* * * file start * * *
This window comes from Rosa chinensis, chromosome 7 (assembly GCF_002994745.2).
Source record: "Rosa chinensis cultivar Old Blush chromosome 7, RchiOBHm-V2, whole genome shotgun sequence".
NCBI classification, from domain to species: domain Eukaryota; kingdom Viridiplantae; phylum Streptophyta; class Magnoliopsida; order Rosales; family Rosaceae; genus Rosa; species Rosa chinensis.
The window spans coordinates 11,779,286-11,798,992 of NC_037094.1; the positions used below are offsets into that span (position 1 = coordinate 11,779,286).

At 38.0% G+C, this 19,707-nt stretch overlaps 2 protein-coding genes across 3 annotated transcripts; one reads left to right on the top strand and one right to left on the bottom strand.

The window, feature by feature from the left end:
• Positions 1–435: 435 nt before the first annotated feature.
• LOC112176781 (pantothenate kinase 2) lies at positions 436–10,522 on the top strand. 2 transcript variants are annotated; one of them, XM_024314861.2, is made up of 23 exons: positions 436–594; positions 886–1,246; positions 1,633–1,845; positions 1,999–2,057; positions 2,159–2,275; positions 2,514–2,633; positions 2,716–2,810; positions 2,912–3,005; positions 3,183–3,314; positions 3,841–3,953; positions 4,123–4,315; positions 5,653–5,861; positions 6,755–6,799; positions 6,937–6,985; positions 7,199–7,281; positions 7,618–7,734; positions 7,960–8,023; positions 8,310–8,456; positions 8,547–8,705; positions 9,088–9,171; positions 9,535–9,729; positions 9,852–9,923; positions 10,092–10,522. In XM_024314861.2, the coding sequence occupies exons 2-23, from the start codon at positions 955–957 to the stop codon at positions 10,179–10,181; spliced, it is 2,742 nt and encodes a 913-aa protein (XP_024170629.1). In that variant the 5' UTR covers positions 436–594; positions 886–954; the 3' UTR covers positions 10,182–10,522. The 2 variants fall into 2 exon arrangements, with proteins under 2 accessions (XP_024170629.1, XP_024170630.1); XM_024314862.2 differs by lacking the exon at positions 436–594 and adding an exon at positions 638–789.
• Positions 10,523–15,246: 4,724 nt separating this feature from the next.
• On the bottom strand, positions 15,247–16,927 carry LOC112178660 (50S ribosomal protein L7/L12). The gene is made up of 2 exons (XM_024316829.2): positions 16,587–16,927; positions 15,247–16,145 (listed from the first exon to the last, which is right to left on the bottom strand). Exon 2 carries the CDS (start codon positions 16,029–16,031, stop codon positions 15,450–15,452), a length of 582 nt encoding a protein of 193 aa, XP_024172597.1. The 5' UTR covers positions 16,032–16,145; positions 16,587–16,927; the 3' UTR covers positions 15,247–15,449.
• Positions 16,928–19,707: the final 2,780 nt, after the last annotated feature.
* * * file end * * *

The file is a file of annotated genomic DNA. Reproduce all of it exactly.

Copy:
This window comes from Rosa chinensis, chromosome 7 (assembly GCF_002994745.2).
Source record: "Rosa chinensis cultivar Old Blush chromosome 7, RchiOBHm-V2, whole genome shotgun sequence".
NCBI classification, from domain to species: domain Eukaryota; kingdom Viridiplantae; phylum Streptophyta; class Magnoliopsida; order Rosales; family Rosaceae; genus Rosa; species Rosa chinensis.
The window spans coordinates 11,779,286-11,798,992 of NC_037094.1; the positions used below are offsets into that span (position 1 = coordinate 11,779,286).

At 38.0% G+C, this 19,707-nt stretch overlaps 2 protein-coding genes across 3 annotated transcripts; one reads left to right on the top strand and one right to left on the bottom strand.

The window, feature by feature from the left end:
• Positions 1–435: 435 nt before the first annotated feature.
• LOC112176781 (pantothenate kinase 2) lies at positions 436–10,522 on the top strand. 2 transcript variants are annotated; one of them, XM_024314861.2, is made up of 23 exons: positions 436–594; positions 886–1,246; positions 1,633–1,845; positions 1,999–2,057; positions 2,159–2,275; positions 2,514–2,633; positions 2,716–2,810; positions 2,912–3,005; positions 3,183–3,314; positions 3,841–3,953; positions 4,123–4,315; positions 5,653–5,861; positions 6,755–6,799; positions 6,937–6,985; positions 7,199–7,281; positions 7,618–7,734; positions 7,960–8,023; positions 8,310–8,456; positions 8,547–8,705; positions 9,088–9,171; positions 9,535–9,729; positions 9,852–9,923; positions 10,092–10,522. In XM_024314861.2, the coding sequence occupies exons 2-23, from the start codon at positions 955–957 to the stop codon at positions 10,179–10,181; spliced, it is 2,742 nt and encodes a 913-aa protein (XP_024170629.1). In that variant the 5' UTR covers positions 436–594; positions 886–954; the 3' UTR covers positions 10,182–10,522. The 2 variants fall into 2 exon arrangements, with proteins under 2 accessions (XP_024170629.1, XP_024170630.1); XM_024314862.2 differs by lacking the exon at positions 436–594 and adding an exon at positions 638–789.
• Positions 10,523–15,246: 4,724 nt separating this feature from the next.
• On the bottom strand, positions 15,247–16,927 carry LOC112178660 (50S ribosomal protein L7/L12). The gene is made up of 2 exons (XM_024316829.2): positions 16,587–16,927; positions 15,247–16,145 (listed from the first exon to the last, which is right to left on the bottom strand). Exon 2 carries the CDS (start codon positions 16,029–16,031, stop codon positions 15,450–15,452), a length of 582 nt encoding a protein of 193 aa, XP_024172597.1. The 5' UTR covers positions 16,032–16,145; positions 16,587–16,927; the 3' UTR covers positions 15,247–15,449.
• Positions 16,928–19,707: the final 2,780 nt, after the last annotated feature.